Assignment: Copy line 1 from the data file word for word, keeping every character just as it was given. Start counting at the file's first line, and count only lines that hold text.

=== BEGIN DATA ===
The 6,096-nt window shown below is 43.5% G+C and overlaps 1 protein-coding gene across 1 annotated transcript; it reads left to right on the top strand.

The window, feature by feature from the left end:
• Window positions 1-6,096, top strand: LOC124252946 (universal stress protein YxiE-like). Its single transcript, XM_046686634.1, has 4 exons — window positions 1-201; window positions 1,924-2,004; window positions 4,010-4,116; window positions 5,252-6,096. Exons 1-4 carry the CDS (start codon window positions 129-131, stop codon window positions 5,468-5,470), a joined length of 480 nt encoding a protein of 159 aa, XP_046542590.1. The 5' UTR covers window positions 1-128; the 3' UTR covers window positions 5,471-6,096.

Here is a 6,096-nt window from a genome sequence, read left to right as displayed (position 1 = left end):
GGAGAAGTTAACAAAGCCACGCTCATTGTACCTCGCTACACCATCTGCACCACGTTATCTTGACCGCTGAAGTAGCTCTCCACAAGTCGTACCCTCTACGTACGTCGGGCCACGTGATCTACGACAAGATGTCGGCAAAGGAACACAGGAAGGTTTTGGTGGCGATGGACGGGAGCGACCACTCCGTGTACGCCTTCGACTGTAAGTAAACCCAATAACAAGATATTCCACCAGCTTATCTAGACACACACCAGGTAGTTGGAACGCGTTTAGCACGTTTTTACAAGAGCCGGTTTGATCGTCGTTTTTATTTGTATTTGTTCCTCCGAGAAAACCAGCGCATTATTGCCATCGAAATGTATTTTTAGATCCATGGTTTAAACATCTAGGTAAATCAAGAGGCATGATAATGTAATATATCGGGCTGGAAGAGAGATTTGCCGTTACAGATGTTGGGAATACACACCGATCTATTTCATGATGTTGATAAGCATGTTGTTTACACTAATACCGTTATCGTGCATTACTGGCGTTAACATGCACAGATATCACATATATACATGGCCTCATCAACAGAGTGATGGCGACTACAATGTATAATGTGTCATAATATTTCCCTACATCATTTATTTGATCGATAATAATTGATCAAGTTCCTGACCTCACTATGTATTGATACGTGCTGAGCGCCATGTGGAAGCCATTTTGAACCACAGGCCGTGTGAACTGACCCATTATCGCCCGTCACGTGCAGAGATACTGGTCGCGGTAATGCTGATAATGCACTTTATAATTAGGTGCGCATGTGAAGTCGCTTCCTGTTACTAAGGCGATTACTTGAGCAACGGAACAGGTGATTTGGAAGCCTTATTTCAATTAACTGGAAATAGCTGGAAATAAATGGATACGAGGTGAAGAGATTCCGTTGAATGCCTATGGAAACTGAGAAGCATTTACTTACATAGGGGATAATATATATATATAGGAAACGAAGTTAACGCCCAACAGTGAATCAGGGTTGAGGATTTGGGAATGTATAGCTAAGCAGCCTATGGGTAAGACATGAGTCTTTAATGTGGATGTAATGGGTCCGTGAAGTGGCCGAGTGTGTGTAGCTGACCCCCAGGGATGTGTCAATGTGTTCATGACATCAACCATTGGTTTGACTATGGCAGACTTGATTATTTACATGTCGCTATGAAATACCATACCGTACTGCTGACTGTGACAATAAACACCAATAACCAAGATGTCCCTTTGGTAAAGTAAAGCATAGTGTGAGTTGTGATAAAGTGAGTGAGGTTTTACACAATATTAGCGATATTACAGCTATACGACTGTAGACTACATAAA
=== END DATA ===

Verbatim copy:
The 6,096-nt window shown below is 43.5% G+C and overlaps 1 protein-coding gene across 1 annotated transcript; it reads left to right on the top strand.